New Charges of Espionage Filed Against Iranian-American Sociologist
(26 November 2009) The International Campaign for Human Rights in Iran expressed serious concerns about new charges introduced by Revolutionary Guards commanders in the prosecution of Kian Tajbakhsh, an Iranian-American sociologist.
“It appears the Revolutionary Guards are seeking to justify their severe repression since the June elections by ratcheting up baseless espionage charges against Tajbakhsh in order to demonstrate foreign involvement and make him a scapegoat,” said Aaron Rhodes, a Campaign spokesperson.
Earlier this week, Tajbakhsh was brought in front of the Third Branch of the Security Court, which is a new court created and controlled apparently by the Revolutionary Guards to prosecute dissidents. He was charged with new allegations of spying based on emails he wrote to Middle East specialists on the Gulf 2000 list, which includes hundreds of experts, diplomats, and journalists. According to information received by the Campaign, high ranking Revolutionary Guards commanders initiated the new charges against Tajbakhsh. He is currently held in solitary confinement in Evin prison and denied release on bail.
Tajbakhsh has been already sentenced to 15 years in prison by a lower court, which charged him with multiple counts, including “acting against national security, by membership in the internet network related to Gary Sick, a CIA agent, and other foreign elements with the purpose of urging people to riot in presidential elections; spying and connections with foreign elements against the sacred system of the Islamic Republic; accepting a consultancy position with the Soros Foundation aimed at the soft overthrow of the Islamic Republic of Iran; propaganda activities against the sacred system of the Islamic Republic by participation in illegal assemblies and causing doubt and giving impression of fraud and cheating in election results; and causing lack of public trust towards the official national organs and the ruling system by instigating rioting, mayhem, fear and terror within the society.” No evidence was presented in Tajbakhsh’s trial to support these grave charges.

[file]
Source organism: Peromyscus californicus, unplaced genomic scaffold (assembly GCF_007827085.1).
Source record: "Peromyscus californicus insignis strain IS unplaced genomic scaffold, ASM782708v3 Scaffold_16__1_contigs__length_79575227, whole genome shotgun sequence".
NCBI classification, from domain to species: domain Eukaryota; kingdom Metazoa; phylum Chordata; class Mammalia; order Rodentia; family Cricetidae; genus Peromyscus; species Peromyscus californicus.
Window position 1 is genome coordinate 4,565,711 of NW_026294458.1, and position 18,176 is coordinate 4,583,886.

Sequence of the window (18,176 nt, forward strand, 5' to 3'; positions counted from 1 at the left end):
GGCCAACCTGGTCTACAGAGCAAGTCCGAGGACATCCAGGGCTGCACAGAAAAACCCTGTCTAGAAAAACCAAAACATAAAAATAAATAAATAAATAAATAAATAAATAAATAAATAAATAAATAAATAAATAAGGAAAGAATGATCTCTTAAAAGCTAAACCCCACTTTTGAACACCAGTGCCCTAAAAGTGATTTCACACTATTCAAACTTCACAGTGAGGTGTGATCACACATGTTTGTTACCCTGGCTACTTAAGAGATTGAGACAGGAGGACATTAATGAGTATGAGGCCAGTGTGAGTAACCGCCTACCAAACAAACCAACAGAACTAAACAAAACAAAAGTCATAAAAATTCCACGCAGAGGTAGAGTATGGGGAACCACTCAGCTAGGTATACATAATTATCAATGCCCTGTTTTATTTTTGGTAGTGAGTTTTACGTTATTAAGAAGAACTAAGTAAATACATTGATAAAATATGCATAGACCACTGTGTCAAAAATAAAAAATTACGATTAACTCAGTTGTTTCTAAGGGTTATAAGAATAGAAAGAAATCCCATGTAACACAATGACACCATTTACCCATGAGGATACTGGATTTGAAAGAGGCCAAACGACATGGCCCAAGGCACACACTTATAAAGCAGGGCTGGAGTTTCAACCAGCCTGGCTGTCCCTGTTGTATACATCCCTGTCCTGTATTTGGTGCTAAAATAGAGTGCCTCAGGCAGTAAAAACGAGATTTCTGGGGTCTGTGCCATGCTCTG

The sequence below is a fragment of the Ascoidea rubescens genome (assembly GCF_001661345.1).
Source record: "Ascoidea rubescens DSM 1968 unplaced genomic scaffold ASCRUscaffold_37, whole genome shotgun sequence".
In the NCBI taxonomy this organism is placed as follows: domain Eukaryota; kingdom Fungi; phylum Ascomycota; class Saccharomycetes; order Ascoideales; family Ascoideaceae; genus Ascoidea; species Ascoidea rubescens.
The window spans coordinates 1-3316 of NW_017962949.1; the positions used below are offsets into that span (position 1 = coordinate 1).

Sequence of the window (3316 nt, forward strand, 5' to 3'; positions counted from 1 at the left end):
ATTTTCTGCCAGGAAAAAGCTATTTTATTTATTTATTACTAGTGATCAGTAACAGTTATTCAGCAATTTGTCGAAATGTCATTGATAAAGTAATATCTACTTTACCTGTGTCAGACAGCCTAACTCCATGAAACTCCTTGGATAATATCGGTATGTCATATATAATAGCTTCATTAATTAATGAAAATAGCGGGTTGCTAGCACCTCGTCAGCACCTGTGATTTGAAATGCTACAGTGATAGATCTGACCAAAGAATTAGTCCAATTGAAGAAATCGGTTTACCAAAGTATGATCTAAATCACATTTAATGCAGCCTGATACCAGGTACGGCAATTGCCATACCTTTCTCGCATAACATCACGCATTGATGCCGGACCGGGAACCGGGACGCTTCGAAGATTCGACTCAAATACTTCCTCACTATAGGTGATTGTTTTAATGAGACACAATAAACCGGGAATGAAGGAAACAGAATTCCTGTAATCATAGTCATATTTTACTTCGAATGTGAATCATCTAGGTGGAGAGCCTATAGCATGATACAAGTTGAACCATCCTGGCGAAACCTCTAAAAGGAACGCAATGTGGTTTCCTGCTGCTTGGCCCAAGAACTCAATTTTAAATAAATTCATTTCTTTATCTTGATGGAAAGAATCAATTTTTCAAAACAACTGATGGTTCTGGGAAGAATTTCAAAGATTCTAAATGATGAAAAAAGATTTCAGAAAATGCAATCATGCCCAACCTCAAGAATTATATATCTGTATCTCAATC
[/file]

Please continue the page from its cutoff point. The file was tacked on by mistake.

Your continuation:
“If an innocent man’s freedom and well-being were not at stake, the espionage charges based on participation in Gulf 2000 would be nothing more than ludicrous attempts to smear a noted scholar who has assiduously steered clear of political entanglements,” Rhodes said.
The Campaign fears for the health and safety of Tajbakhsh in view of recent judicial proceedings in dissidents’ cases that have contravened Iranian law.
On 11 November, Ehsan Fattahian, a Kurdish activist, was executed even though a lower court had sentenced him to 10 years in prison. The appeals court added the charge of Moharebeh, or “enmity towards God,” and issued the death sentence for Fattahian. Iranian law explicitly forbids appeals courts from increasing a lower court’s sentence. New charges against Tajbakhsh signal that a similar extrajudicial process maybe underway.
Tajbakhsh has been denied access to an independent lawyer and the authorities have restricted his legal representation to a court appointed lawyer, Houshang Azhari.
The Campaign called on the Iranian judiciary to immediately release Tajbakhsh and all other dissidents and activists who have been unfairly persecuted and prosecuted. The Campaign also expressed serious concerns that the Revolutionary Guards appear to be taking over judicial organs and manipulating them to permit extrajudicial detentions and sentences.